Karl Pfleger - Why I'm cautiously optimistic on rejuvenation progress (Reddit)

The following is from Karl Pfleger, former Google AI engineer and now the leading SF Bay Area Longevity Biotech angel investor. He maintains this website: About AgingBiotech.Info

The aging/longevity field’s goal is best-possible health for as long as possible for as many people as possible. High level approaches are SLOW aging rate or REJUVenate (reverse) each of aging’s molecular changes (damage). Backup strategies are CRYOpreservation, mind UPLOADing, & whole-body REPLACEment (brain transplant). Many who favor the backups have pessimism for SLOW & REJUV. Contingency plans are good but hard ones divert time+$ from primary plans.
I’m most optimistic for REJUV.

Here’s why:
The field understands many causally pathological aging changes (damage types) at the molecular level & already has feasible plans & proof-of-concept demonstrations for reversing them. We know most exacerbate others. Which should we expect progress on in coming decades? A list:

  • Accumulation of persistent senescent cells: Progress seems achievable w/in 5-15yrs given preclinical data & # efforts eg Rubedo slice&dice, Oisin & Deciduous systemic plus half dozen others & some groups working on diagnostics. Ongoing supplement trials might even partly succeed.
  • Telomere shortening: Expressing telomerase is pretty straightforward. Rejuvenation Tech is in late preclinical via now-easier RNA but others working on it too. Some data suggests doesn’t lead to more cancer even in cancer-prone mice. Progress seems very plausible in 10-15yrs.
  • Epigenetic changes: Some success w/ in- or ex-vivo partial reprogramming seems almost likely in 5-15yrs (esp of things like HSCs or other stem cells) given preclin data, huge funding, & # companies eg Altos, Retro, NewLimit, Turn, Life, Shift, Junevity, …
  • ECM: Breaking crosslinks at least in easy-access areas (arteries, eyes) prob just enzyme engineering (eg Revel Pharma, Lento Bio). Targeted chelation, ECM growth factors, & ECM injection in preclin too (eg Elastrin, Elastin Bio, XM Tx). 5-15yr progress certainly possible.
  • Cancer: Oncology making big gains. Survival up. CAR-T improving fast. MAIA’s THIO pan-cancer weaponization-of-telomerase in phase 2 w/ 2 variants at ph1. Early detection improving. A decade or so prob won’t see 100% cure but big decrease in total burden believable.
  • Mitochondria changes: 20+ biotech. 20+ trials, many ph2-3. Much positive preclin data. Much evidence of importance to many areas esp neuro. At least 2 acquisitions so far (Mitobridge, Mitokinin). Many diff MoAs eg mito transfusion (Cellvie, Mitrix). 5-15yr progress seems likely.
  • Atherosclerotic plaques: CVD is #1 killer. Actual reversal of plaque build up in late preclin at 2 companies: Repair, Cyclarity. ECM stuff above may also help w/ CVD. Could take a big chunk out of #1 killer in a decade or so.
  • Aging, less functional stem cells: Lots of preclin data showing stem cell rejuvenation via injection of young stem cells or their secretions eg Juvena, Immunis (ph1/2a). Other approaches being researched too inc drugs. Progress seems achievable in 5-15yrs.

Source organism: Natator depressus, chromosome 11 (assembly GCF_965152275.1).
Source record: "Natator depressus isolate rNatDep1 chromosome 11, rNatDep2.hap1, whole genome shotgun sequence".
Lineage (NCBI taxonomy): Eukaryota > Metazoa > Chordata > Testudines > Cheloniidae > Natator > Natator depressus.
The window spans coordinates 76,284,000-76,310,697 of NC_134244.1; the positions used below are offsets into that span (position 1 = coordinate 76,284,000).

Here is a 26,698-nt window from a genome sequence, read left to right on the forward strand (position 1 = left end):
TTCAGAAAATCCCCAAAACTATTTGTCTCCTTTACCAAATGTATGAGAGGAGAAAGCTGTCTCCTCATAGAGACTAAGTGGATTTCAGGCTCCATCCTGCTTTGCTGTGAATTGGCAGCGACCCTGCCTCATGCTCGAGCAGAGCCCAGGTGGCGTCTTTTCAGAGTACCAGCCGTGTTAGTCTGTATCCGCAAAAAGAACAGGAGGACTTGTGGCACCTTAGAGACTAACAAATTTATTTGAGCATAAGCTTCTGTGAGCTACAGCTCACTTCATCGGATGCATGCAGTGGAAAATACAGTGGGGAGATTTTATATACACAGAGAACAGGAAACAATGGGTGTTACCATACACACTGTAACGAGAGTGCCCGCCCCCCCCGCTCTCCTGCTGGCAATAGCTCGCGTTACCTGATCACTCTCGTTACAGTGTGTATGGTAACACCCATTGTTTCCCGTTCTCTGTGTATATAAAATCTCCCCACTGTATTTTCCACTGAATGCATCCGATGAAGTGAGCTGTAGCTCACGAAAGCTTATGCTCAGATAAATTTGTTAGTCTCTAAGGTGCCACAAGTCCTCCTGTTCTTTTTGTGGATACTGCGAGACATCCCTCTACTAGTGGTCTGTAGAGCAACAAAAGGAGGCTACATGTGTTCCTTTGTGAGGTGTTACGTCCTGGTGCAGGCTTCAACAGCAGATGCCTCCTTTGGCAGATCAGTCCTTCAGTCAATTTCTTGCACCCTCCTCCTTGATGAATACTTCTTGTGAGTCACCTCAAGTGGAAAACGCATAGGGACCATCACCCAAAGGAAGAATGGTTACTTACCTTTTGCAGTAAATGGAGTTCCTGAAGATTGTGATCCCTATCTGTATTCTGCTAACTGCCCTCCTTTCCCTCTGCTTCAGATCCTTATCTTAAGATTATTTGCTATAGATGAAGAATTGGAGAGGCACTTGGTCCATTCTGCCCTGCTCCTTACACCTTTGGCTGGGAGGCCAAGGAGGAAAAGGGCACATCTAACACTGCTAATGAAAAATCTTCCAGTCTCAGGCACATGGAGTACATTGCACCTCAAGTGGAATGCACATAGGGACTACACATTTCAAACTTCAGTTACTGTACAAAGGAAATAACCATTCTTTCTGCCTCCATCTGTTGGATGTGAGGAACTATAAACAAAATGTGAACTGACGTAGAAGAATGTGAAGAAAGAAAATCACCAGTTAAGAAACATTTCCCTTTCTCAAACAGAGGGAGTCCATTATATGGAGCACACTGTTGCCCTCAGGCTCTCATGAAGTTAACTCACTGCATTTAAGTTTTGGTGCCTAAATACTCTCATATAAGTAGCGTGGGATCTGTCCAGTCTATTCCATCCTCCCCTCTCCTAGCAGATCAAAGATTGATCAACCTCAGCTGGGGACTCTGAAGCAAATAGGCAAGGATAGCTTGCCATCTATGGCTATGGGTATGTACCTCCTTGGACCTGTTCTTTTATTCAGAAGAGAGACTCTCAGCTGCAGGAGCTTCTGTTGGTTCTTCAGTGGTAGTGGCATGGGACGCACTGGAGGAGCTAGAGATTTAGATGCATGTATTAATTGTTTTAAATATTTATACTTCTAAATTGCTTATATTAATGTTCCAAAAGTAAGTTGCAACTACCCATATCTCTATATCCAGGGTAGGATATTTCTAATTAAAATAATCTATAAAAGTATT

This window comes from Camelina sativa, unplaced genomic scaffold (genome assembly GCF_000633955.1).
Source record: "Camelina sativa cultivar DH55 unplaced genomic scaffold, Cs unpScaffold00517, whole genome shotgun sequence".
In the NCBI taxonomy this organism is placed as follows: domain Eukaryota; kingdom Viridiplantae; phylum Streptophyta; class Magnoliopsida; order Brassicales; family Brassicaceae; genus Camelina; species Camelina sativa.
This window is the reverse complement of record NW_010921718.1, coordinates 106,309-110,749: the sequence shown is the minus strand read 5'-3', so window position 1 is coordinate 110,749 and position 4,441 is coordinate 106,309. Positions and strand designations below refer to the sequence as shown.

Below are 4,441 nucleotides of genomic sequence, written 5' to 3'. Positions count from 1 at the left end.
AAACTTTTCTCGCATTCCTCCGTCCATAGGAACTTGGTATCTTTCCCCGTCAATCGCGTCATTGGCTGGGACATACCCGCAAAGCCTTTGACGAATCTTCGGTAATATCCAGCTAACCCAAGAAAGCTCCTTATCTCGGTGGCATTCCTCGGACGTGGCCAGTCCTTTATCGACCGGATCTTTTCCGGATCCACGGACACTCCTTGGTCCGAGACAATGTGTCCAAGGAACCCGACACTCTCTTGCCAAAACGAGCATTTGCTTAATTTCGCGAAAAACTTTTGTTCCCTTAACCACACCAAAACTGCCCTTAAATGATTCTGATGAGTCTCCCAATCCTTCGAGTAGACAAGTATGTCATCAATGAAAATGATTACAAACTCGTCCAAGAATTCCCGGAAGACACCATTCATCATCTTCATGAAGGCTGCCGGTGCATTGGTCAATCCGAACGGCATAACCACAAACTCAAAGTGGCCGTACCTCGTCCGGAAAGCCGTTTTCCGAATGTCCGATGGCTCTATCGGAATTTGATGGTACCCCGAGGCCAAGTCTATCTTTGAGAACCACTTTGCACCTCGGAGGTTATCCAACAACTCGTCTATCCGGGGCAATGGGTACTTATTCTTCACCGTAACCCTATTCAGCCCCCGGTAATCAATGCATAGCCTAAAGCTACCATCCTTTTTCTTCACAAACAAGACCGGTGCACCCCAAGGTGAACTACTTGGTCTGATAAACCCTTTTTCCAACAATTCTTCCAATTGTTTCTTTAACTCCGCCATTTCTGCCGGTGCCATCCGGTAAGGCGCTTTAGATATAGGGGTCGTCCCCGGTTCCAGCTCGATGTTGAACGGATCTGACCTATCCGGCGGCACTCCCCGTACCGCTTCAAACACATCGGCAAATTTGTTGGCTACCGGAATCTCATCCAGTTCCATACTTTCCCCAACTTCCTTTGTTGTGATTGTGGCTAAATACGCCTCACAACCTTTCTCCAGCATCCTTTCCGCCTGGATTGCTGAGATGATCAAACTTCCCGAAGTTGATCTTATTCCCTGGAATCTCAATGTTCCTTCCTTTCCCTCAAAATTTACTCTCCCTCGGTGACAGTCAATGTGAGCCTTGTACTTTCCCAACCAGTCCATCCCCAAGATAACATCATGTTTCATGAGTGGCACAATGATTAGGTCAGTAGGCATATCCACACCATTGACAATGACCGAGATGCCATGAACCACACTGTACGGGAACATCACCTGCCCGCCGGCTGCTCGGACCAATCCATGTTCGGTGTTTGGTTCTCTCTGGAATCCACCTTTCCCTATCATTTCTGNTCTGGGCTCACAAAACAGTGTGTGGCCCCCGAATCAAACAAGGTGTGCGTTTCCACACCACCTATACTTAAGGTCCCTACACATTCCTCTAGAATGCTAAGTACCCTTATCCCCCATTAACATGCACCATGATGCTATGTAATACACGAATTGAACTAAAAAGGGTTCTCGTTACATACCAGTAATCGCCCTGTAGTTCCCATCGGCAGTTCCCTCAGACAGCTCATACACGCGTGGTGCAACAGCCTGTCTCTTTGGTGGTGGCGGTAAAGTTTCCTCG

• Intracellular junk eg lipofuscin: Also mostly understood enzyme engineering plus delivery. Eg Lysoclear (part of Ichor in late preclin). Just maybe this approach could handle microplastic accumulation too. Progress conceivable in 10-20yrs for at least some tissue/cell types.
  • Misfolded proteins: Despite Aβ mAb fails, improvements w/ less side effects being studied eg catalytic antibodies, endocytosis clearing. 1st drug exists for ATTR (top 110+yo killer). Other neuro approaches eg BBB, glymphatic may reduce misfolding. 10-20yr progress possible.
  • Muscle degeneration frailty/sarcopenia: (Overlaps w/ stem cells above.) 8+ companies in various stages preclin to ph3 trials. 4+ in ph2+. Lots of $. Increased big pharma interest due to GLP1 muscle loss. Progress seems quite likely w/in 5-15yrs.

REPLACEment strategy really a continuum of amount/granularity w/ total-body the nuclear option. Partial replacement: organs, tissue, cells, mitos, ECM should be considered part of REJUVenation too & are part of my optimism that backups may be slower/unneeded for most alive today. Eg: Organs: liver eg Lygenesis (ph2), kidney, thymus eg Thymmune, Thymofox. Whole cells eg stem cells: many companies, wild-west-ish but some legit/progress. Mitochondria: see above. Tech for supplies: 3D bioprinting (many biotechs), xenotransplants, synthetic embryos eg Renewal Bio.
Above covers 7/7 SENS areas, ~7/9 orig Hallmarks, 4+ top aging diseases. Predicting progress hard. Big confidence intervals. Skeptics will say no good evidence any above will succeed in humans, but OTOH also no data nor strong reasons to suggest any, let alone all, will fail.

Any combo of several above areas in 10-20yrs would greatly benefit most now<60yo humans, prob enough to unlock several years of further breakthrus (basis of LEV concept Aubrey+others discuss, a clearly rational idea). Would also unlock huge funding increases for the field.

After some success in most areas above I think we’d finally be at point where healthy lifespan increased more than via optimal lifestyle and/or lifestyle mimetics, prob enabling ~10-20% of humans to get to 130-140yo. But as said above CIs big. Others will disagree.